National 10.8.2016 08:34 pm

Counting the cost of schooling in Vuwani

Pupils from the Avhatodwi Primary School are forced to have classes under a tree as they wait for repairs to be carried out following an earlier arson attack. The basic education department has not been able to deliver mobile classrooms in the area due to violence. PHOTO: Chester Makana/ANA

Pupils from the Avhatodwi Primary School are forced to have classes under a tree as they wait for repairs to be carried out following an earlier arson attack. The basic education department has not been able to deliver mobile classrooms in the area due to violence. PHOTO: Chester Makana/ANA

At Avhatodwi Primary School, pupils resumed schooling under a tree, while at others, children were also still waiting for mobile classrooms to be delivered.

Education authorities, still reeling from the cost of repairing more than 20 schools that were damaged during violent community protests in Vuwani, Limpopo earlier this year, were dealt a fresh blow after yet another school was targeted by arsonists this week.

Normal schooling had been set to resume in the area on Wednesday, but the arson attack on the Mugoidwa Secondary School cast a large shadow over efforts to restore normalcy to the area.

Basic education department spokesman Elijah Mhlanga said about R440 million was needed to repair and reconstruct the schools that were damaged in the earlier incidents of violence, and that this was no set to increase further following the latest attack.

“This incident just increased the cost, which is a problem because we are already going to ask money for those schools, and we must now go back and make an additional request,” said Mhlanga.

“We are extremely worried; already the province has a backlog when it comes to school infrastructure and there are schools that are yet to be repaired from the natural disasters that happened previously due to rains and winds.”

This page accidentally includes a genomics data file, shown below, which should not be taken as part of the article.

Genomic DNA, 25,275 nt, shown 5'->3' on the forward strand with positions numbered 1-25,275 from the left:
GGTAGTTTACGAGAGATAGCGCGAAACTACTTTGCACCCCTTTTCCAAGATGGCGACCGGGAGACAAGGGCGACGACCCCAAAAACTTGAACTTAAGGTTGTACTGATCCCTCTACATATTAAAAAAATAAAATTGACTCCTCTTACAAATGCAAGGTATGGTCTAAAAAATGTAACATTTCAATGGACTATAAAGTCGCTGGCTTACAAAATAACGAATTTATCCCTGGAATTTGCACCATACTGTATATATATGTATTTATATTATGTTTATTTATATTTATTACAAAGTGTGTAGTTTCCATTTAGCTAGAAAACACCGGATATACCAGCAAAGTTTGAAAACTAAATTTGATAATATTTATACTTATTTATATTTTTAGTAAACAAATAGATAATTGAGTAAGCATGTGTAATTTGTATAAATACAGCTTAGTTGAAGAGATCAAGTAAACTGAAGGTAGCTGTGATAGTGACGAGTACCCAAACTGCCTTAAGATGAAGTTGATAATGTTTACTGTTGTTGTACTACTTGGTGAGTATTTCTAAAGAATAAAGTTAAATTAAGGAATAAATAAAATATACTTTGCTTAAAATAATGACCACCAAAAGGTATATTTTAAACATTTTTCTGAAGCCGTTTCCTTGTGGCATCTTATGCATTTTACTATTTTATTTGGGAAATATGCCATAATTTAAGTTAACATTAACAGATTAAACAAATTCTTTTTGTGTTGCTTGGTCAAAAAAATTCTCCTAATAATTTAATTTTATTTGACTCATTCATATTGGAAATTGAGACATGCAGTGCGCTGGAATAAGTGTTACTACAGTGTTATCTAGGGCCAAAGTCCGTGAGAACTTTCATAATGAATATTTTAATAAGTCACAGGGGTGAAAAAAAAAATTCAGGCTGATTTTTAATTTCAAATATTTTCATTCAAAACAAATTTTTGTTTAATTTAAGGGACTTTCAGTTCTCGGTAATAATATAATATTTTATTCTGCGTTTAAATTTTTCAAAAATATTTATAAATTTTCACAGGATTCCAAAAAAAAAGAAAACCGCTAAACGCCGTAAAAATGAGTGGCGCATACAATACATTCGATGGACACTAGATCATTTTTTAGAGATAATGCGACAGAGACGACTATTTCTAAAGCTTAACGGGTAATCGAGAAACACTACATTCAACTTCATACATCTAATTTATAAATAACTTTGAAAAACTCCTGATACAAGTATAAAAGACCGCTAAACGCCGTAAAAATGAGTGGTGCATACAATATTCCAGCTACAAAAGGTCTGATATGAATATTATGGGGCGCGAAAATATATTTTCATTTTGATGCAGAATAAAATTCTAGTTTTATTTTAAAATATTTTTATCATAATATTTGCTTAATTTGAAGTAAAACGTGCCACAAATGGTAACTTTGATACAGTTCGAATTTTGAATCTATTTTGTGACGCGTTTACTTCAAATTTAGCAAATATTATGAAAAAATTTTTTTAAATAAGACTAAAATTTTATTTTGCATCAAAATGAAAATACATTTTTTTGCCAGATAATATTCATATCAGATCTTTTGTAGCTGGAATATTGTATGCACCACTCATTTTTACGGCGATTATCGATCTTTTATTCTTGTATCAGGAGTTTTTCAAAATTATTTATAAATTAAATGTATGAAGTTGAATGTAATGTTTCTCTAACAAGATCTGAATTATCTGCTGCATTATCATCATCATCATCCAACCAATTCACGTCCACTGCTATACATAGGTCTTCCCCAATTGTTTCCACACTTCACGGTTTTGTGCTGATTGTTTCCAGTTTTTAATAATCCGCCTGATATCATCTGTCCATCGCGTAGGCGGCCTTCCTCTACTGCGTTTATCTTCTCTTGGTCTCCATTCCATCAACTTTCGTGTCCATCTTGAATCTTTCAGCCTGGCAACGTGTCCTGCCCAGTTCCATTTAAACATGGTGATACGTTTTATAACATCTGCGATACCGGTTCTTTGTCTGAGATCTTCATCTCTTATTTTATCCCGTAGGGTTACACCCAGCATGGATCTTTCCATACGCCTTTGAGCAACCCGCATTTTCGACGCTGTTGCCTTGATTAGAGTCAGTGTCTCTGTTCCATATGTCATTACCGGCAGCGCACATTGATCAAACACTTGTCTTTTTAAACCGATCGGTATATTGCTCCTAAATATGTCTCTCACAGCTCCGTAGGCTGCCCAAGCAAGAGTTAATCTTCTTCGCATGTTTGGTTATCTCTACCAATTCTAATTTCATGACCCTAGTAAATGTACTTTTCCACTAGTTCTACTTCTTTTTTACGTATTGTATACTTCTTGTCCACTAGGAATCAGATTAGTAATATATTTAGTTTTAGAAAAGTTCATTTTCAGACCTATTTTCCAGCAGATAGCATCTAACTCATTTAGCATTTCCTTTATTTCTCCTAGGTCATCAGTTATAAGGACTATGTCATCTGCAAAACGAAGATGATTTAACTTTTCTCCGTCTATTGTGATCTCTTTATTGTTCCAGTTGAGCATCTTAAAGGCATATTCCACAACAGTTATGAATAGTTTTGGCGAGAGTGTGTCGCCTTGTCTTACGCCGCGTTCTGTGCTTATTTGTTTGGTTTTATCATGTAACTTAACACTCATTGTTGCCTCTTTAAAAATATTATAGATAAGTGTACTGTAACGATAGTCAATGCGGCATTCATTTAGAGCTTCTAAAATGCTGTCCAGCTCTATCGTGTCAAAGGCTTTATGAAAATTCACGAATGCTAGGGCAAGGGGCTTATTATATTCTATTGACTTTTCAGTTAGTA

At least 23 schools were gutted in May after Vuwani residents lost a high court bid to have a Municipal Demarcation Board decision that incorporated their area under a new municipality reversed.

The spate of violence badly affected schooling and when schools reopened on Wednesday, the legacy of the protests was all too visible.

At Avhatodwi Primary School, pupils resumed schooling under a tree, while at other schools, children were also still waiting for mobile classrooms to be delivered.

“This (Mugoidwa) is going to cause a huge stress on our resources, because it needs us to go back and reprioritise, and that means something is going to suffer somehow.

“There are other schools that are in bad shape that needed fixing and we can’t even do that because of the damage that is taking place.”

In addition to the physical repair of schools, Mhlanga said that mobile classrooms and furniture needed to be procured immediately to facilitate teaching.

Despite the challenges, however, Mhlanga said they were impressed with the turnout of learners at schools, saying teaching and learning was continuing, “even in this school which has been burnt”.

– African News Agency (ANA)

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